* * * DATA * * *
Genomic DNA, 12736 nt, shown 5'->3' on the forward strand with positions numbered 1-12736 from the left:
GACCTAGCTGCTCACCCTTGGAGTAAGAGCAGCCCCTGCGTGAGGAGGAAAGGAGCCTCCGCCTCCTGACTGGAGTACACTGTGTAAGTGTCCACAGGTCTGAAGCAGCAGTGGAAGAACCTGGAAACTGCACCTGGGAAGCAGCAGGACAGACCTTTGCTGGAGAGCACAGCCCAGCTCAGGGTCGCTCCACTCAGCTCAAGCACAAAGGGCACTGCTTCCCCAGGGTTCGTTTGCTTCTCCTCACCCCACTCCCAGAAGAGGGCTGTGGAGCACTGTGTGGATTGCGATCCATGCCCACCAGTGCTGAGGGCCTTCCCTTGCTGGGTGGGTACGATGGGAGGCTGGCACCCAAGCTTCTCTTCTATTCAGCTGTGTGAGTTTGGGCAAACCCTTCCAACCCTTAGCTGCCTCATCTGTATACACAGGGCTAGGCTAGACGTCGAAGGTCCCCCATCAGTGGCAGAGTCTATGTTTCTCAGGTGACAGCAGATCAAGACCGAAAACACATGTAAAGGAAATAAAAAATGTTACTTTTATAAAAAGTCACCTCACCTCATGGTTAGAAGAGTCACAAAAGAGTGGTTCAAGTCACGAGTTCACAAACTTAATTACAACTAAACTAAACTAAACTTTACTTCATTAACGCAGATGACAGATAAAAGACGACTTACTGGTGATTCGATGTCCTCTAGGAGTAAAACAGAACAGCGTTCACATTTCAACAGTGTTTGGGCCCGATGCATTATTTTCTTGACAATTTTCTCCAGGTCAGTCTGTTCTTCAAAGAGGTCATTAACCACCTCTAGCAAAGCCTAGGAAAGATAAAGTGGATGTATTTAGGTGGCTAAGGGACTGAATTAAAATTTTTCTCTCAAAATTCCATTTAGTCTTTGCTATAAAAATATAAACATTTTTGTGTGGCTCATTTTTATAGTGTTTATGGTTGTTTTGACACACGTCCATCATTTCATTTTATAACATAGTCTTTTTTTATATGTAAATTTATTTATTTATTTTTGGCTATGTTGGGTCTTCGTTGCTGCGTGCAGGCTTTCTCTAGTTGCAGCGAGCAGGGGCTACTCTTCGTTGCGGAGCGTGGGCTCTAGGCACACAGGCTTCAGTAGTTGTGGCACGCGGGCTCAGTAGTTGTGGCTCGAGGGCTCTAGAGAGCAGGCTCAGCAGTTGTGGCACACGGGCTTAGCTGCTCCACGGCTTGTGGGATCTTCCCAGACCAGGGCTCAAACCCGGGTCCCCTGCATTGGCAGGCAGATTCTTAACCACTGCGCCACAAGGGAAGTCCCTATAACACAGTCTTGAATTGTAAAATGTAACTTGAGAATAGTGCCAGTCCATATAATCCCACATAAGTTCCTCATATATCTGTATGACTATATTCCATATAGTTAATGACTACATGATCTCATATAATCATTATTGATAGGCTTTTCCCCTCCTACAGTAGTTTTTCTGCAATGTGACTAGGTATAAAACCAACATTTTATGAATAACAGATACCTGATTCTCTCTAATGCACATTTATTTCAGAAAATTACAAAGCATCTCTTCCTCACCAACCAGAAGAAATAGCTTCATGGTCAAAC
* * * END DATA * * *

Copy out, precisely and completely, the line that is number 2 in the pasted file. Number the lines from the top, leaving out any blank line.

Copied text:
GACCTAGCTGCTCACCCTTGGAGTAAGAGCAGCCCCTGCGTGAGGAGGAAAGGAGCCTCCGCCTCCTGACTGGAGTACACTGTGTAAGTGTCCACAGGTCTGAAGCAGCAGTGGAAGAACCTGGAAACTGCACCTGGGAAGCAGCAGGACAGACCTTTGCTGGAGAGCACAGCCCAGCTCAGGGTCGCTCCACTCAGCTCAAGCACAAAGGGCACTGCTTCCCCAGGGTTCGTTTGCTTCTCCTCACCCCACTCCCAGAAGAGGGCTGTGGAGCACTGTGTGGATTGCGATCCATGCCCACCAGTGCTGAGGGCCTTCCCTTGCTGGGTGGGTACGATGGGAGGCTGGCACCCAAGCTTCTCTTCTATTCAGCTGTGTGAGTTTGGGCAAACCCTTCCAACCCTTAGCTGCCTCATCTGTATACACAGGGCTAGGCTAGACGTCGAAGGTCCCCCATCAGTGGCAGAGTCTATGTTTCTCAGGTGACAGCAGATCAAGACCGAAAACACATGTAAAGGAAATAAAAAATGTTACTTTTATAAAAAGTCACCTCACCTCATGGTTAGAAGAGTCACAAAAGAGTGGTTCAAGTCACGAGTTCACAAACTTAATTACAACTAAACTAAACTAAACTTTACTTCATTAACGCAGATGACAGATAAAAGACGACTTACTGGTGATTCGATGTCCTCTAGGAGTAAAACAGAACAGCGTTCACATTTCAACAGTGTTTGGGCCCGATGCATTATTTTCTTGACAATTTTCTCCAGGTCAGTCTGTTCTTCAAAGAGGTCATTAACCACCTCTAGCAAAGCCTAGGAAAGATAAAGTGGATGTATTTAGGTGGCTAAGGGACTGAATTAAAATTTTTCTCTCAAAATTCCATTTAGTCTTTGCTATAAAAATATAAACATTTTTGTGTGGCTCATTTTTATAGTGTTTATGGTTGTTTTGACACACGTCCATCATTTCATTTTATAACATAGTCTTTTTTTATATGTAAATTTATTTATTTATTTTTGGCTATGTTGGGTCTTCGTTGCTGCGTGCAGGCTTTCTCTAGTTGCAGCGAGCAGGGGCTACTCTTCGTTGCGGAGCGTGGGCTCTAGGCACACAGGCTTCAGTAGTTGTGGCACGCGGGCTCAGTAGTTGTGGCTCGAGGGCTCTAGAGAGCAGGCTCAGCAGTTGTGGCACACGGGCTTAGCTGCTCCACGGCTTGTGGGATCTTCCCAGACCAGGGCTCAAACCCGGGTCCCCTGCATTGGCAGGCAGATTCTTAACCACTGCGCCACAAGGGAAGTCCCTATAACACAGTCTTGAATTGTAAAATGTAACTTGAGAATAGTGCCAGTCCATATAATCCCACATAAGTTCCTCATATATCTGTATGACTATATTCCATATAGTTAATGACTACATGATCTCATATAATCATTATTGATAGGCTTTTCCCCTCCTACAGTAGTTTTTCTGCAATGTGACTAGGTATAAAACCAACATTTTATGAATAACAGATACCTGATTCTCTCTAATGCACATTTATTTCAGAAAATTACAAAGCATCTCTTCCTCACCAACCAGAAGAAATAGCTTCATGGTCAAAC